One could venture to guess that it was this rigidity that drove Saguil towards her explorations of form and space in modernism. After graduation, she dabbled in surrealism— a far cry from the picturesque landscapes she learned to paint while at university.
Later on, Saguil settled in Paris, where she developed her signature style of painting. She is most well-known for her canvases speckled with spherical objects that some art critics describe using the words “cosmos” or “microorganisms,” hinting at the ethereal interior worlds— “mindscapes,” that she painted while living in the City of Light.
Pacita Abad was a force to be reckoned with— her art paralleled her eccentric personality; it was loud, vibrant, and layered with narratives of life, culture, politics, and society.
Abad had the soul of a nomadic free-spirit; and it shows in her body of work. Using the Italian “trapunto” technique, which involved layering and stitching textiles together, she retold such complex stories— tales of her travels and of the people she met along the way, through these layered visual narratives.
In 1984, she was awarded the Ten Most Outstanding Young Men (TOYM) award, a recognition traditionally only given to men. Unsurprisingly, her winning a TOYM sparked outrage. In response, Abad took the opportunity to shed light on the fantastic Filipinas of the nation, making mention of her own mother in the process. “It was long overdue that Filipina women are recognized, as the Philippines is full of outstanding women,” she said in her TOYM acceptance speech.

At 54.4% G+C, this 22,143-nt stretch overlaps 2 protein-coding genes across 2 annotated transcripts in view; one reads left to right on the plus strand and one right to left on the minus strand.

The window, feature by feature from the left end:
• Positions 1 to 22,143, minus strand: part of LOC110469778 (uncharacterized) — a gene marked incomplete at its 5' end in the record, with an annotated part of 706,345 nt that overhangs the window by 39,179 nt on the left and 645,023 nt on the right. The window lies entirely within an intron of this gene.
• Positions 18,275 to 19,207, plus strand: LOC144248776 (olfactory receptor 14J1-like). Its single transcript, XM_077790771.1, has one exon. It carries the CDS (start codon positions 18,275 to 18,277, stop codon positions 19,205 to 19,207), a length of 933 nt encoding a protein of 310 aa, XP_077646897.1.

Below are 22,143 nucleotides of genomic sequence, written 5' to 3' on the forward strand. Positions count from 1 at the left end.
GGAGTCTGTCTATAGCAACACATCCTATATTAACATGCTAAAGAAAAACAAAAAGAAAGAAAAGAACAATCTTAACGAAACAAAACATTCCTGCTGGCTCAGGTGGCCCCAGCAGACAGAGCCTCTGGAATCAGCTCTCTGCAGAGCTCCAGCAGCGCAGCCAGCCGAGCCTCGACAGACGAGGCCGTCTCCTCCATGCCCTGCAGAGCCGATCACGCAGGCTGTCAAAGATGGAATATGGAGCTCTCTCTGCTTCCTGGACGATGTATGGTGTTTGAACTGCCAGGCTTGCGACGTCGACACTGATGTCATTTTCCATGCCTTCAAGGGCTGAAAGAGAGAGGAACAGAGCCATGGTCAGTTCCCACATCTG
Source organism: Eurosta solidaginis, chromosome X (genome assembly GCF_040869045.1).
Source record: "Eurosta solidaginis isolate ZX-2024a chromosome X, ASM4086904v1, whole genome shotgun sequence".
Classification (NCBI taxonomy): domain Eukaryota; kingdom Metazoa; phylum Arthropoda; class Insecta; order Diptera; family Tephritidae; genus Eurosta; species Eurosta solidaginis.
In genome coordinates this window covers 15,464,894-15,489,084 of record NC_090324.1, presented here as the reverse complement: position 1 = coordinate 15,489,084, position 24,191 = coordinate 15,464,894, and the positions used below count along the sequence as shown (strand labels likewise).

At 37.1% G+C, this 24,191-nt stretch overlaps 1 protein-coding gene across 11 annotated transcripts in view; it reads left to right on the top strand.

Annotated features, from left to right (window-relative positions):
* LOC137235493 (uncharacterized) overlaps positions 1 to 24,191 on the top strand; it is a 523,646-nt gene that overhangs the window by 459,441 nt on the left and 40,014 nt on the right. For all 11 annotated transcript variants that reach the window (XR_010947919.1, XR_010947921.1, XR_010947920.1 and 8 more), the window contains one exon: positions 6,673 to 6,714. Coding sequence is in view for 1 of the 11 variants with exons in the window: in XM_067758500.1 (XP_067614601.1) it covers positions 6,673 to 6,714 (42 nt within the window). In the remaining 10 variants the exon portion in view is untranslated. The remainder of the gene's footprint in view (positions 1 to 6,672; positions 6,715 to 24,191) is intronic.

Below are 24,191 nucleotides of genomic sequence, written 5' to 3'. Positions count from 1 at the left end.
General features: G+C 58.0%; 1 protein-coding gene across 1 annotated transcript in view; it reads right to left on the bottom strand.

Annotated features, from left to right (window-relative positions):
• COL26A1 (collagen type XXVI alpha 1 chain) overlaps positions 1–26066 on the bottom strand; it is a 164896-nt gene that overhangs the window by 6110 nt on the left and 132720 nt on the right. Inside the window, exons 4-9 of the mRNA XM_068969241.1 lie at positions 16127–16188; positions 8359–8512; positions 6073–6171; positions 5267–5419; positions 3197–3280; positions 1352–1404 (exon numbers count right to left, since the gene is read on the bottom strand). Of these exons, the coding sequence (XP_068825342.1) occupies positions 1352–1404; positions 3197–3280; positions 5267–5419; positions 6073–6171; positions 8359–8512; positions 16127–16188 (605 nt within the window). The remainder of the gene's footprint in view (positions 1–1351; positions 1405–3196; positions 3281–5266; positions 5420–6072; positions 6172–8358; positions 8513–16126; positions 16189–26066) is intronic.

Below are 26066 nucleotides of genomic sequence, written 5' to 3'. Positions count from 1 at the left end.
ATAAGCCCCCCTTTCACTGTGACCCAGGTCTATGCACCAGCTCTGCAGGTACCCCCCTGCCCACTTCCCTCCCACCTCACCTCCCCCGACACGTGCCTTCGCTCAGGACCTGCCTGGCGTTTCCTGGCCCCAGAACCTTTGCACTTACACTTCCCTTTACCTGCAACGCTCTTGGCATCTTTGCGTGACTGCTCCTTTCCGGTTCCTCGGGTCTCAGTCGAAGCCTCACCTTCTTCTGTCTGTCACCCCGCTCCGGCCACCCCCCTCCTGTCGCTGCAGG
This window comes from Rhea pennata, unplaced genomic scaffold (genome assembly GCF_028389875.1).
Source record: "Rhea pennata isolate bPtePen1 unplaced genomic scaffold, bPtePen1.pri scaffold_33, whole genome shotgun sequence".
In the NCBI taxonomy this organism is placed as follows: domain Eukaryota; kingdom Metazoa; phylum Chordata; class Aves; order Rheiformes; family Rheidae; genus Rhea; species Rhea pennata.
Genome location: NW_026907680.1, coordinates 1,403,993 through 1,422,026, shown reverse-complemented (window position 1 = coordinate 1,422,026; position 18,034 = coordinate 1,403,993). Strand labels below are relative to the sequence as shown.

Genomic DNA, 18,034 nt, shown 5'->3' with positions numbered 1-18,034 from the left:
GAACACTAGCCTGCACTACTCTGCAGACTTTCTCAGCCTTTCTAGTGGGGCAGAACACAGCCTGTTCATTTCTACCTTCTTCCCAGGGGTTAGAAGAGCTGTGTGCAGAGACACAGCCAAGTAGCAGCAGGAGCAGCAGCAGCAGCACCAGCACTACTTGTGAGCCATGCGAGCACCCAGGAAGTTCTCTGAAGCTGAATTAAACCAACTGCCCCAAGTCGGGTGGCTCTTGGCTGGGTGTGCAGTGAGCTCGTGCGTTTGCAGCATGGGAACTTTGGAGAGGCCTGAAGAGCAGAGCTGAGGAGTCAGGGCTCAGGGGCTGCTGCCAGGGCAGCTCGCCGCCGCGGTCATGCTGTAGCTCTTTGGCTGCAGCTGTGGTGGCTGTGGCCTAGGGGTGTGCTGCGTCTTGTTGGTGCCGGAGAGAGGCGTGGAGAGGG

During her university days, she honed her craft and deepened her affinity towards modernism under the tutelage of National Artists Carlos “Botong” Francisco and Victorio Edades, not to mention the creative influence of her former husband National Artist J. Elizalde Navarro, so it came as no surprise that she embarked on a career that hewed to their exemplar.
Want to see more works by Filipina artists? From Wednesday, 14 April 2021 up to Saturday, 8 May 2021, Salcedo Private View will hold an exhibition of works by eight Negrense artists. The all-women group show titled ‘Istorya Namon Subong: Our Stories Now,’ reveals fragments of the artists’ psyche as they each grappled with hope and loss during the onset of the pandemic. From stories of childhood, Visayan deities, politics, and even bartering in online communities, the show highlights the experiences of women in varying stages of their lives, connecting voices and stories from the South with those in Manila.
‘Istorya Namon Subong: Our Stories Now’ forms part of the exhibition and public programme of Salcedo Private View as part of Art Fair Philippines 2021.
Do you have artworks or collectable memorabilia by these or other pillars of Philippine art history? Consign with Salcedo Auctions for our upcoming ‘Finer Pursuits: Philippine Art & Rare Collectibles’ auction on Saturday, 26 June 2021 by clicking here.